Healthy churches do not create monsters, do not let someone (other than Jesus) become the focus of the ministry, do not allow anyone (including pastor) to hold them hostage.

    The basic thing to ask seems to be, “What’s healthy here for right now?”

  2. What? You mean all these questions aren’t going to be answered next year in my final year of seminary? What? Ridiculous.

    Actually, seminary is sometimes the worst place for such discussions because there students think there’s actually answers to your questions, so folks talk about them for hours and hours when most of them really have no approachable answer and must be dealt with on a case to case, prayer to prayer basis.

    A Wee Blether

  3. “What does one do about an elderly treasurer, whom everyone loves, who can no longer do his job?”
    A colleague had this problem and came up with a brilliant idea: she threw a retirement party at which the Treasurer was celebrated and appreciated, and although that person was not thrilled about being “retired” she accepted it and loved the party.
    As far as angry people go, you must let them leave. They are not the solid rock. And if they feel less angry someday, the door does swing both ways. If the church depended so thoroughly on one angry person, maybe it’s better to find that out?
    You’ve got a lot of good questions. I’m not sure a healthy church really exists, but it’s certainly an ideal we hope to strive for and towards. What’s more likely is that we might wake up to our weirdness and accept it where we have to and change it where we can.

  4. Oh, I do feel as though I could answer some (even many) of these questions — and in some, the answer is obvious, I might add (would you rather be efficient, or loving?) — come on! But there are too many in one post, I’ve got to say. There are diplomatic ways to work with those who are (too) attached to their roles. There are also times when a hateful member has to be let go, even when we know our job is reconciliation (a current one for me!). I think the church was not meant to be efficient and an administrative dream. Read Paul. It was meant to sometimes be a pastor’s nightmare, but a loving place. And we all do this stuff by the seat of our pants most of the time, even those of us who studied, taught, and read about healthy human interactions for a large part of their lives (ahem).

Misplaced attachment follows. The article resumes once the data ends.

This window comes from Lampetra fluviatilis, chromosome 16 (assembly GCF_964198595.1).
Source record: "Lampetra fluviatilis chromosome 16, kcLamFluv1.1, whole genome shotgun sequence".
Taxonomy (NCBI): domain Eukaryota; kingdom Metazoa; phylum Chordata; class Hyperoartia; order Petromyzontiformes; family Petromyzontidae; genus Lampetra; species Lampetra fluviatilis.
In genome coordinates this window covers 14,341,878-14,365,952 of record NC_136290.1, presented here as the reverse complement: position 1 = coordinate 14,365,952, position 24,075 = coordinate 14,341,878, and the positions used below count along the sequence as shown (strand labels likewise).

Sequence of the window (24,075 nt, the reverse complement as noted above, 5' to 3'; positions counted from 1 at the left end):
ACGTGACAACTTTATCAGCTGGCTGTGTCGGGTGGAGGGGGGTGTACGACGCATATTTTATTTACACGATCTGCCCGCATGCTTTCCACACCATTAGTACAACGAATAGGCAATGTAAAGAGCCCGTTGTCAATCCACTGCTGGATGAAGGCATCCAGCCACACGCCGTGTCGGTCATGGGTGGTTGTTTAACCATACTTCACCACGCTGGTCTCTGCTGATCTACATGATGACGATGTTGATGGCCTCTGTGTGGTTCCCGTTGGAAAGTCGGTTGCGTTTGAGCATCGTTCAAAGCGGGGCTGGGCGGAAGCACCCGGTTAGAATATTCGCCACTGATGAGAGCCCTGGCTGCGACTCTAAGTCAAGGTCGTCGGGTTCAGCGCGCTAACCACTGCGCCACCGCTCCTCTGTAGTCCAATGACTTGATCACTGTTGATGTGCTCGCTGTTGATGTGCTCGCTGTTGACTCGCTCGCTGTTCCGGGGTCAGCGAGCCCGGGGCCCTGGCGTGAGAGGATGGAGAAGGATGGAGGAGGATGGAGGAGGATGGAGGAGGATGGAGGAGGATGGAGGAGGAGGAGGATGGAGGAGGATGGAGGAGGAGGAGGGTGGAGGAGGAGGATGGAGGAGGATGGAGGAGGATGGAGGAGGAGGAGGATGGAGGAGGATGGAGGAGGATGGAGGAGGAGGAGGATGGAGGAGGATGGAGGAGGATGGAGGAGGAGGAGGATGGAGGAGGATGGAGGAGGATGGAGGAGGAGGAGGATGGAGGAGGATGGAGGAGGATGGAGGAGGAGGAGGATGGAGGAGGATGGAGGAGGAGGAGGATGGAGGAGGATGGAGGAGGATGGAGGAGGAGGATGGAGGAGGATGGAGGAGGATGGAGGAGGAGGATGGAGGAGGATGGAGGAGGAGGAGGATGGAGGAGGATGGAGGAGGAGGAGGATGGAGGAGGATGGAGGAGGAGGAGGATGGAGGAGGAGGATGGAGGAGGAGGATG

5. Actually, I said efficient or tolerant. I think you can be loving and be both. I was thinking of the times when working with elderly congregations, certain people would get very frustrated with me because I felt it was more important to let other people do things than to see that they were efficiently done. Without a secretary, I was working with various volunteers, people who couldn’t use email, so I hand-delivered a lot, etc. Often a job that could have been done in 5 minutes took an hour. And, looking back, I probably should have leaned on the side of efficiency more…